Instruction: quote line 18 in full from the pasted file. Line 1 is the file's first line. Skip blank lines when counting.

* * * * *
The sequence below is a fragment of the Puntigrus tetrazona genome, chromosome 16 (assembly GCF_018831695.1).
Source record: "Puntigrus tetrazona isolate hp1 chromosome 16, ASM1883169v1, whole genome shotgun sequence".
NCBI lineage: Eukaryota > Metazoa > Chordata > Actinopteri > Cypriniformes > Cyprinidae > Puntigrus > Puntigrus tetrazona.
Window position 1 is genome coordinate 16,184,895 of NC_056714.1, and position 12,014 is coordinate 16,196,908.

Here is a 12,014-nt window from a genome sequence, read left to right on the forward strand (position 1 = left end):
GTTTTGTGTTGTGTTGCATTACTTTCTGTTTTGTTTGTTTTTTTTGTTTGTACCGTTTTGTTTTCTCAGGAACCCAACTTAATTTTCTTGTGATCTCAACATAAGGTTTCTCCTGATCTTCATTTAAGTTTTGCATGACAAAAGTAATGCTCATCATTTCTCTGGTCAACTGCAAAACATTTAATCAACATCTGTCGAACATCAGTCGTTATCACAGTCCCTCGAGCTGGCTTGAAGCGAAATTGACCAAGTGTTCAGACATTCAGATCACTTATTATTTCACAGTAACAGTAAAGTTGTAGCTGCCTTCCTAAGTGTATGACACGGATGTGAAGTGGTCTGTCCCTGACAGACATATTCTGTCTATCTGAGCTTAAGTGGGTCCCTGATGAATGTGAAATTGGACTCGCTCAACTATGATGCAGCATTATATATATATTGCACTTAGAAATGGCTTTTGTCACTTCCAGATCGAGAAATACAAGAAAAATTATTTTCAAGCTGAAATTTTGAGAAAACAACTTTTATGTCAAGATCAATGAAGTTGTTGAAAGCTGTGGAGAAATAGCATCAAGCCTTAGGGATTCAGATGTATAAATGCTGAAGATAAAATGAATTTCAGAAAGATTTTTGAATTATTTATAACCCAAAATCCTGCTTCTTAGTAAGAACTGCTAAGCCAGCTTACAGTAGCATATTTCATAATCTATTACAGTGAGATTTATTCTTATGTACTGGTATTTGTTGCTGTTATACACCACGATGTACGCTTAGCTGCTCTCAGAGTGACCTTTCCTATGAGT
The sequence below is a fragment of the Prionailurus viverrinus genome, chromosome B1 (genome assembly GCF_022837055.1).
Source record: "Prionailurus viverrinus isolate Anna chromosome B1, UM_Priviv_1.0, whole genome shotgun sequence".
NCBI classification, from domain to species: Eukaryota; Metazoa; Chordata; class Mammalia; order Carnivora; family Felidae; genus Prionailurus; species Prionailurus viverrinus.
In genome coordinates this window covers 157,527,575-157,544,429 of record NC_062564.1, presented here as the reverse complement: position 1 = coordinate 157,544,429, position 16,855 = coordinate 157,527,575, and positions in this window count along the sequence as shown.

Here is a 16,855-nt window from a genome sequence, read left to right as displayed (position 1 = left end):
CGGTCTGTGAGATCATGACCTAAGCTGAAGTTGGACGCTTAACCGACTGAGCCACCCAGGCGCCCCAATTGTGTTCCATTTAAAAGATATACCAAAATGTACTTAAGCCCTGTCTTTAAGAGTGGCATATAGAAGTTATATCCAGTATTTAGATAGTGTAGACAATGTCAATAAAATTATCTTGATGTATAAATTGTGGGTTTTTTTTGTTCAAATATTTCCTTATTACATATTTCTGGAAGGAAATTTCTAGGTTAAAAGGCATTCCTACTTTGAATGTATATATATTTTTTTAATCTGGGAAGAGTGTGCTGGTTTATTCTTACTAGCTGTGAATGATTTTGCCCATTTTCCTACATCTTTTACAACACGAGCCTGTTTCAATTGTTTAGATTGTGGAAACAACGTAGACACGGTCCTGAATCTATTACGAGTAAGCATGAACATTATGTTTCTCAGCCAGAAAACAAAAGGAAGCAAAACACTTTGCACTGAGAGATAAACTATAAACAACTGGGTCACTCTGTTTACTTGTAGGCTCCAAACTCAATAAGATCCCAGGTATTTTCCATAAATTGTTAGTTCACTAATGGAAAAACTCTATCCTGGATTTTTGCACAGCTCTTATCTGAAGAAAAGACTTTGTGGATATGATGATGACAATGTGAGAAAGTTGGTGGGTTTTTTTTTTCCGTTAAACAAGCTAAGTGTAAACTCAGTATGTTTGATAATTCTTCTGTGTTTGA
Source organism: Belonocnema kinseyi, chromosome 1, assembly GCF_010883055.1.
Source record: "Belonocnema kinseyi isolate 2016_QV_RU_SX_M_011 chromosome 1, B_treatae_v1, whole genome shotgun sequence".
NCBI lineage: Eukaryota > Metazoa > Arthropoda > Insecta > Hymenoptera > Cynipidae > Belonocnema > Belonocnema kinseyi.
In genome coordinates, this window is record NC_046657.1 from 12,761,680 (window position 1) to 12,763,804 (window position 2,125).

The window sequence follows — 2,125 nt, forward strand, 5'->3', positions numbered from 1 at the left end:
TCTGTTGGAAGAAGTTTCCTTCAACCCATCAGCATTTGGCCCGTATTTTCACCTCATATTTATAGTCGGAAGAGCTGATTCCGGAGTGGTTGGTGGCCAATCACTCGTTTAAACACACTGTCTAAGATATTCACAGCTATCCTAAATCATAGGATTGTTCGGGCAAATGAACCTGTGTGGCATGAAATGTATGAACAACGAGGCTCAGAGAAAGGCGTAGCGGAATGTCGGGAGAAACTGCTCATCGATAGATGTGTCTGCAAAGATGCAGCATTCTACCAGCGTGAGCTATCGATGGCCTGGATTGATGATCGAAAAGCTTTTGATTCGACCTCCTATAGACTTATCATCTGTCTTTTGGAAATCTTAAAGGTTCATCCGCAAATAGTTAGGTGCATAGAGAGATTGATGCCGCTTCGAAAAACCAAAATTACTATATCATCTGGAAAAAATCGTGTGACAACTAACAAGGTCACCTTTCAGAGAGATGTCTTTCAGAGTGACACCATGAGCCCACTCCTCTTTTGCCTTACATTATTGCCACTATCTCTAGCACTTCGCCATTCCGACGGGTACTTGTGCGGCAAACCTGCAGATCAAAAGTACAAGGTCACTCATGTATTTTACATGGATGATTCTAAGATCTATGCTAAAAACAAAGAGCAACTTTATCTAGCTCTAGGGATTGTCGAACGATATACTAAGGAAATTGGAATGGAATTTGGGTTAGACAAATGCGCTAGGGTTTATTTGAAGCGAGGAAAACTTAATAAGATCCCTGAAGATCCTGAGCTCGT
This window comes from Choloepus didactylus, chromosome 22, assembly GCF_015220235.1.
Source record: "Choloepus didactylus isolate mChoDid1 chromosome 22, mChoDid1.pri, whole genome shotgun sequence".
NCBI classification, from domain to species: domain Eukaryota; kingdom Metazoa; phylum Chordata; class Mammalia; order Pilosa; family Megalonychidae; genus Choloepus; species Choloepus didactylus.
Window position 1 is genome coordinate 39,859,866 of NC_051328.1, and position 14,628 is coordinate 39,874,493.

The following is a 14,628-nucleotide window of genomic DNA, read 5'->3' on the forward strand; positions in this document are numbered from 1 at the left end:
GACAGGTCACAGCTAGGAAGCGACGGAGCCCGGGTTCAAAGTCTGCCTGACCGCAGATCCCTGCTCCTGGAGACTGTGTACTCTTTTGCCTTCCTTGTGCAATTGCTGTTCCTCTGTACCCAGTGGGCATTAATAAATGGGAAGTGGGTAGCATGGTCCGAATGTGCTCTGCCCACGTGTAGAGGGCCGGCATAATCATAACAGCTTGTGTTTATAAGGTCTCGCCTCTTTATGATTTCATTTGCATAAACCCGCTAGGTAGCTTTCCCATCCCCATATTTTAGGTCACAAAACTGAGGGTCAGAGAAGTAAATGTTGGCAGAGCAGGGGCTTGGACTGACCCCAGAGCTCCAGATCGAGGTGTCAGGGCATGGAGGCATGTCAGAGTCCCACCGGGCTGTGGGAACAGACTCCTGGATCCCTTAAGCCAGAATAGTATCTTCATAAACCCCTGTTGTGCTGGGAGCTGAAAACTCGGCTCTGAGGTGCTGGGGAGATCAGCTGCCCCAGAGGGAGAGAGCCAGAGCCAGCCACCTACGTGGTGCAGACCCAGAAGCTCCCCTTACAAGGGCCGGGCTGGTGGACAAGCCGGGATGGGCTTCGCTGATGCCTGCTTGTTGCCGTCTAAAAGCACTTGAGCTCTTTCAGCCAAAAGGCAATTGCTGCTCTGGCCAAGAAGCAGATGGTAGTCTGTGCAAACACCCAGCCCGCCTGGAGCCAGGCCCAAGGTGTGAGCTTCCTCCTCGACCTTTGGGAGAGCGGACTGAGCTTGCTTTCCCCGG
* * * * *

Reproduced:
TCTGTTGGAAGAAGTTTCCTTCAACCCATCAGCATTTGGCCCGTATTTTCACCTCATATTTATAGTCGGAAGAGCTGATTCCGGAGTGGTTGGTGGCCAATCACTCGTTTAAACACACTGTCTAAGATATTCACAGCTATCCTAAATCATAGGATTGTTCGGGCAAATGAACCTGTGTGGCATGAAATGTATGAACAACGAGGCTCAGAGAAAGGCGTAGCGGAATGTCGGGAGAAACTGCTCATCGATAGATGTGTCTGCAAAGATGCAGCATTCTACCAGCGTGAGCTATCGATGGCCTGGATTGATGATCGAAAAGCTTTTGATTCGACCTCCTATAGACTTATCATCTGTCTTTTGGAAATCTTAAAGGTTCATCCGCAAATAGTTAGGTGCATAGAGAGATTGATGCCGCTTCGAAAAACCAAAATTACTATATCATCTGGAAAAAATCGTGTGACAACTAACAAGGTCACCTTTCAGAGAGATGTCTTTCAGAGTGACACCATGAGCCCACTCCTCTTTTGCCTTACATTATTGCCACTATCTCTAGCACTTCGCCATTCCGACGGGTACTTGTGCGGCAAACCTGCAGATCAAAAGTACAAGGTCACTCATGTATTTTACATGGATGATTCTAAGATCTATGCTAAAAACAAAGAGCAACTTTATCTAGCTCTAGGGATTGTCGAACGATATACTAAGGAAATTGGAATGGAATTTGGGTTAGACAAATGCGCTAGGGTTTATTTGAAGCGAGGAAAACTTAATAAGATCCCTGAAGATCCTGAGCTCGT